Society has come a long way in accepting divorce, but still has more to do. Growing up in the late 1960’s meant that I was different because I had a divorced mother. I was mortified when my first grade teacher, Sister Julie Clare, said that she would pray that my parents would get back together.
I was sure that nuns had more clout with God, so was afraid that this tragedy might occur. My mother assured me that there was no way in hell that this would happen, so I became my happy self again.
There was only one other girl in the school with a divorced mother and none in my neighborhood. No one overtly teased me, but I still felt judged by my situation.
Fast forward four decades and it almost seems like the norm to be divorced. Kids discuss their half-siblings and step-relatives with ease, as if it is to be expected. It has been more elderly people who have attempted to give me condolences, instead of the high five. My happily married friends share divorce stories of other friends and relatives to reaffirm my normalness. They joke that being in long-term marriages seems to be the new anomaly.
I went to India which has a 1.1% divorce rate, so expected to be looked down upon in my divorced state. What a surprise to be so wrong. A leading Indian women’s magazine had an article on how to get through your divorce `. Our guide was reading the section in the paper where parents were looking for good mates for their offspring. There was even a part for parents seeking new spouses for their previously divorced sons and daughters. No one batted an eye that my sons only lived with me.
I just returned from England last week and they have a similar divorce rate as America. It did not matter if I was in a store, talking in a pub or other places, people expressed how sorry they felt for the divorced. When I said that I was connected to a divorce publication in London, they said how depressing that must be. They could not imagine writing for anything related to divorce. I was totally shocked. I started asking professionals in the divorce field if this was usual, and was assured that it was. The mediators and lawyers at a Family Law Conference said that their clients were encountering negativity regarding their divorces too. I did not expect that there was such a stigma surrounding divorce in the UK. London is my favorite city and I like the British. When I got to talking to people one on one about divorce, they could see the positives with divorce.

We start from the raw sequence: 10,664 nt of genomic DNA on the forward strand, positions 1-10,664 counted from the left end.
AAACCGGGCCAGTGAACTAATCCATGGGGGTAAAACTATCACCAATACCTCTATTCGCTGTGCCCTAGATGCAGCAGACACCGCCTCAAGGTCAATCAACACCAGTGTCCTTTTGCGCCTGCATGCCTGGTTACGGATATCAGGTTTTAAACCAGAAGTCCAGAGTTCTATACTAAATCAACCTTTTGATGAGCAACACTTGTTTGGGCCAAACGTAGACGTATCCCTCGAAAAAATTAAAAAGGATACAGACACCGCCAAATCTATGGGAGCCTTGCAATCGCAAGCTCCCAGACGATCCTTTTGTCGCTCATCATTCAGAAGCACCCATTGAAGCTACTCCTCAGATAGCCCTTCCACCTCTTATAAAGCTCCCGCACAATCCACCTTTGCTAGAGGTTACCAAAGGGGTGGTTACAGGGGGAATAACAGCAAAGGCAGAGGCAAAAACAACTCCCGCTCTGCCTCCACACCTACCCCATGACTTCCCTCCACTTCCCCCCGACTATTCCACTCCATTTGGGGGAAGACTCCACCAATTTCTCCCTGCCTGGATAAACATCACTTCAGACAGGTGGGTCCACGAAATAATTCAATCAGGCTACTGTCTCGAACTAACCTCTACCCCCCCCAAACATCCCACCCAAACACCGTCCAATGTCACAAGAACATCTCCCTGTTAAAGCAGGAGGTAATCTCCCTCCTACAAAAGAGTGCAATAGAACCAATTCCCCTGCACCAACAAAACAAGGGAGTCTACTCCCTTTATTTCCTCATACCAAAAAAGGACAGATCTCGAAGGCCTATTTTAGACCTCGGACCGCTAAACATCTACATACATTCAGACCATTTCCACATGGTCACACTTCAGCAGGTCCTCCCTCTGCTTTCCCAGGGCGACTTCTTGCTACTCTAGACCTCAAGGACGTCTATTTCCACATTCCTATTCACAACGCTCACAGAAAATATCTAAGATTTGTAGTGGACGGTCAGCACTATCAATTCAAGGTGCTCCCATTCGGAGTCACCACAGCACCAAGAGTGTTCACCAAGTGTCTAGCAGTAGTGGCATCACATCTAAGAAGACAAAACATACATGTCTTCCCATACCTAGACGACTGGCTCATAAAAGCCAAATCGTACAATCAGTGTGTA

The key to smashing a stigma is education. Enlighten others that correcting a bad situation (marriage) can have a positive outcome for all. Pretending to be the happy family is not healthy, but rather stressful. Talking to individuals allows for questions to be answered and to discuss happiness post-divorce. It can be unsettling to find a stigma to divorce in an unexpected place. I would invite women to talk to the media and reassure people that divorce can be beneficial. Therapists can allay fears that divorce is only detrimental to children. My sons thrived post-divorce and were like flowers who bloomed.
Americans are open and forthright and this may be part of the reason that divorce does not have the stigma that it has in other countries. I have done radio interviews on this subject, as have many others here in the States. Divorce occurs in South America, but was not discussed in public as much as here. Other cultures are more private, as I also found in Asia. When women can speak up comfortably about divorce, then that lessens any stigma attached to it. When societies realize that divorce is just another life transition, then the stigma can vanish.